Since their 1990 debut, People’s Instinctive Travels and the Paths of Rhythm, A Tribe Called Quest have been forward-thinking, presenting their albums as full-length meditations on sound and society. They didn’t break new ground as much as they dug deeper into the lands beneath their feet, turning stones and cultivating fertile soil, unearthing the past and tending the roots, with album-length suites centered around loose conceits—the light diary of Instinctive Travels, the aural dive into drums, bass, and downbeats of 1991’s The Low End Theory, the pan-African flight of 1993’s Midnight Marauders, the dysfunction of hip-hop’s materialism on 1996’s Beats, Rhymes and Life, and the yearning sadness of 1998’s The Love Movement. The latter strived to serve as a healing elixir and balm for what was, up until recently, the swan song for one of the greatest acts that hip-hop has ever produced.
The sheer number of guests, the long wait since their last album, the shifting tides of hip hop -- all these factors could have led to We Got It being a disappointment. Amazingly, it turns out to be almost the exact opposite. Thanks to Q-Tip's visionary and pleasingly weird production, which draws from golden age hip-hop, old-school jazz, odd samples, dub reggae, and interplanetary electro, the fact the neither he nor Phife have lost even a small percentage of a step, and the seamlessly integrated contributions from the guests (especially Paak on "Moving Backwards"), the album is vibrant, intense, and alive.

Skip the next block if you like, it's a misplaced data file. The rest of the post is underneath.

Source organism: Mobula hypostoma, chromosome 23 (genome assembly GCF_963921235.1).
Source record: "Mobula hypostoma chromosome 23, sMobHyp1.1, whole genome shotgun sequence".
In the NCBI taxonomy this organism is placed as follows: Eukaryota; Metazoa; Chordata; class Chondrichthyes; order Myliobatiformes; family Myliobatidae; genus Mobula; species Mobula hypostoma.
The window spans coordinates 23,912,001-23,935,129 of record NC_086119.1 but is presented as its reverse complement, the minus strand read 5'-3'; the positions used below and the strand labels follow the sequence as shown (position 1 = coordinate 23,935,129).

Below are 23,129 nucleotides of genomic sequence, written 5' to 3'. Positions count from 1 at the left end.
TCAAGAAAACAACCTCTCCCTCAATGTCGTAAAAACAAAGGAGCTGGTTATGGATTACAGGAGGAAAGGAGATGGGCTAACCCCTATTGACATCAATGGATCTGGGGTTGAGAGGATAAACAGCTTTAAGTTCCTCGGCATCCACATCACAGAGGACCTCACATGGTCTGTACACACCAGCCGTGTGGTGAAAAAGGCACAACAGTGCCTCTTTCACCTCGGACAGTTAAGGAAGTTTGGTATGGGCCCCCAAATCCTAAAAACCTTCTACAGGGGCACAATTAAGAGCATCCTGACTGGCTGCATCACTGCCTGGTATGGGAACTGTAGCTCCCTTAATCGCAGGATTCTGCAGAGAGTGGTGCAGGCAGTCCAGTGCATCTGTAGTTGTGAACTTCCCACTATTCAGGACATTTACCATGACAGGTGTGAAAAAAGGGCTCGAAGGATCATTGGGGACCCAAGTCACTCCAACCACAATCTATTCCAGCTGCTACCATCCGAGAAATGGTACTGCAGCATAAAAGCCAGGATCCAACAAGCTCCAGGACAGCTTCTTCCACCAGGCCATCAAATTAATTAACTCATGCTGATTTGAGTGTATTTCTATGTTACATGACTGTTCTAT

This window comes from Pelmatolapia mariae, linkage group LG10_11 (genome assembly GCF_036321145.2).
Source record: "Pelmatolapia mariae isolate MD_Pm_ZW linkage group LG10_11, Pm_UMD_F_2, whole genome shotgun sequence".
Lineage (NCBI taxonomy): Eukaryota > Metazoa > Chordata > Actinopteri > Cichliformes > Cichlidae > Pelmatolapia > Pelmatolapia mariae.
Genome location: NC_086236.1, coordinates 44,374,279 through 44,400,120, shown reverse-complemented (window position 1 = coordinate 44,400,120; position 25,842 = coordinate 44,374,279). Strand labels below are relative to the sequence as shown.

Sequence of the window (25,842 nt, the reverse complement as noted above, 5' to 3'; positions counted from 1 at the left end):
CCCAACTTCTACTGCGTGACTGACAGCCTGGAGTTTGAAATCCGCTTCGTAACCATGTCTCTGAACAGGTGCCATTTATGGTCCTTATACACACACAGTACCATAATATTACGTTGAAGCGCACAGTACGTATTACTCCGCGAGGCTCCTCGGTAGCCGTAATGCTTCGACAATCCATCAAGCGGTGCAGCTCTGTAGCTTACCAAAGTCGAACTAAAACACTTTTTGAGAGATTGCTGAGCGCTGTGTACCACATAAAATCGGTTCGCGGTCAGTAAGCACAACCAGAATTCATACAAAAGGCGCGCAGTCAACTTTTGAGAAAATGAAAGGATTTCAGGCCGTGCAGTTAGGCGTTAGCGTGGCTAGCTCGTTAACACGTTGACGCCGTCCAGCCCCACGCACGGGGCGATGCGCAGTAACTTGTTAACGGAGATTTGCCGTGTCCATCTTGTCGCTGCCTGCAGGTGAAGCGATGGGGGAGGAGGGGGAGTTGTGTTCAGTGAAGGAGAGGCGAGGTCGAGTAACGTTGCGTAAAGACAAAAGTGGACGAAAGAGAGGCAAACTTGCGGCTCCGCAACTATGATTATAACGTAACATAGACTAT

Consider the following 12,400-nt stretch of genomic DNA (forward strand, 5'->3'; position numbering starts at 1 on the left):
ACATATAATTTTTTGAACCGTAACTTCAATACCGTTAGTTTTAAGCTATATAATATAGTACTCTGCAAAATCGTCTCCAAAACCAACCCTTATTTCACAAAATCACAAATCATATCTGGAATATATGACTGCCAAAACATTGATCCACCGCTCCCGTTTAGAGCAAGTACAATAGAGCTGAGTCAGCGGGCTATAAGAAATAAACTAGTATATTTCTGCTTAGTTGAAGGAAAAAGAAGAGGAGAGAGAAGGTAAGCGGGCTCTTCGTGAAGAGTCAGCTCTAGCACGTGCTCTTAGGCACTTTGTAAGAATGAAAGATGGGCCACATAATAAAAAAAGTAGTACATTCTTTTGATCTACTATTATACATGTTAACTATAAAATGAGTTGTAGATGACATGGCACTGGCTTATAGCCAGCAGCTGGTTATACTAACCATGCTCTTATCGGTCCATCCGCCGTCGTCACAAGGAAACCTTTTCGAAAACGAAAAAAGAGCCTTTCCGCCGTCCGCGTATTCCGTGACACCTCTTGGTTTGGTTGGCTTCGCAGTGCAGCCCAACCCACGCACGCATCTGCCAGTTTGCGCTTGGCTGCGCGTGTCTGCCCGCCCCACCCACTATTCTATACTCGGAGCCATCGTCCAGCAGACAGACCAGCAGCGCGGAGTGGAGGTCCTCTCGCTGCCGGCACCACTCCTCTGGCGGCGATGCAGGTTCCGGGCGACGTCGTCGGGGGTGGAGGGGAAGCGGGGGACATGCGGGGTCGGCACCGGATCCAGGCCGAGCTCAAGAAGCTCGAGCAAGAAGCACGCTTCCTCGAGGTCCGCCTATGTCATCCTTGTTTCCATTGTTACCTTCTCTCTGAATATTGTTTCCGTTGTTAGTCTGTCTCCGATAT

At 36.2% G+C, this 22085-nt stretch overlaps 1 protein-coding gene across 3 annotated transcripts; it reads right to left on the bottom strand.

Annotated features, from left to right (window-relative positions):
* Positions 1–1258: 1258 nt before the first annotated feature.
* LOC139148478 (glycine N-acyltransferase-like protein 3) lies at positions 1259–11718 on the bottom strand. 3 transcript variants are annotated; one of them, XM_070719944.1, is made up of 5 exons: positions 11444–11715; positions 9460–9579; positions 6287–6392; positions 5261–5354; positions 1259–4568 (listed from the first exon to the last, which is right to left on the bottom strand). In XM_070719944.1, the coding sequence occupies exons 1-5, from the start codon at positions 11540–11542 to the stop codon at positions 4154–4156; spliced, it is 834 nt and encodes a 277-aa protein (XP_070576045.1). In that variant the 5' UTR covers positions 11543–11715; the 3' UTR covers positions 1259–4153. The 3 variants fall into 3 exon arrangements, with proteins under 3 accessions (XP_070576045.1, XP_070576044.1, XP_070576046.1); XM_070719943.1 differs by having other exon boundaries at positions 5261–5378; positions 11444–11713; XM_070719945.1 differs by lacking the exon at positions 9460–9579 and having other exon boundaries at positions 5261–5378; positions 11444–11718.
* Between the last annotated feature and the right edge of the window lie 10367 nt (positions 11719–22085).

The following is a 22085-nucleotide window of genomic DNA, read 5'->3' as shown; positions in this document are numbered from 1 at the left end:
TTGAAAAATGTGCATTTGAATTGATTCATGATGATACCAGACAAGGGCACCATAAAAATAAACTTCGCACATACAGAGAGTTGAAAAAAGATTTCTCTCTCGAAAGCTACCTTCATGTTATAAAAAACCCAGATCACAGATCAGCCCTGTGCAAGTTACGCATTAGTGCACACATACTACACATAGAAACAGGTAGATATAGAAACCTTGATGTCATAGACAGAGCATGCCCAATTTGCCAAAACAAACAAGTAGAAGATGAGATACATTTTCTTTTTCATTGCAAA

There is no hip-hop lover on earth who can truthfully say they haven't been touched by A Tribe Called Quest. They have been the quiet mainstay of hip-hop for decades and their sixth and final album, We Got It from Here... Thank You 4 Your Service, is a fitting end to our instinctive travels with this beloved group.Throughout the record, Tribe manage to deliver an updated sound, yet retain the vintage charm that has come to distinguish them.
Elevated to the status of gods thanks to their 1990s run, A Tribe Called Quest’s legacy amounts to a mostly pristine pinnacle in a youth-driven genre where elders are known to eventually disappoint. Thus, news of them stepping back up to bat within months of co-captain Phife Dawg’s earthly departure was met with concurrent excitement and skepticism. Despite their catalog arguably lacking major missteps, the greatest concern about their latter day reunion was the possibility of technological advances randomly inserting the Five Foot Assassin’s ghost over beats he never physically rapped on à la 2Pac and Biggie’s posthumous works.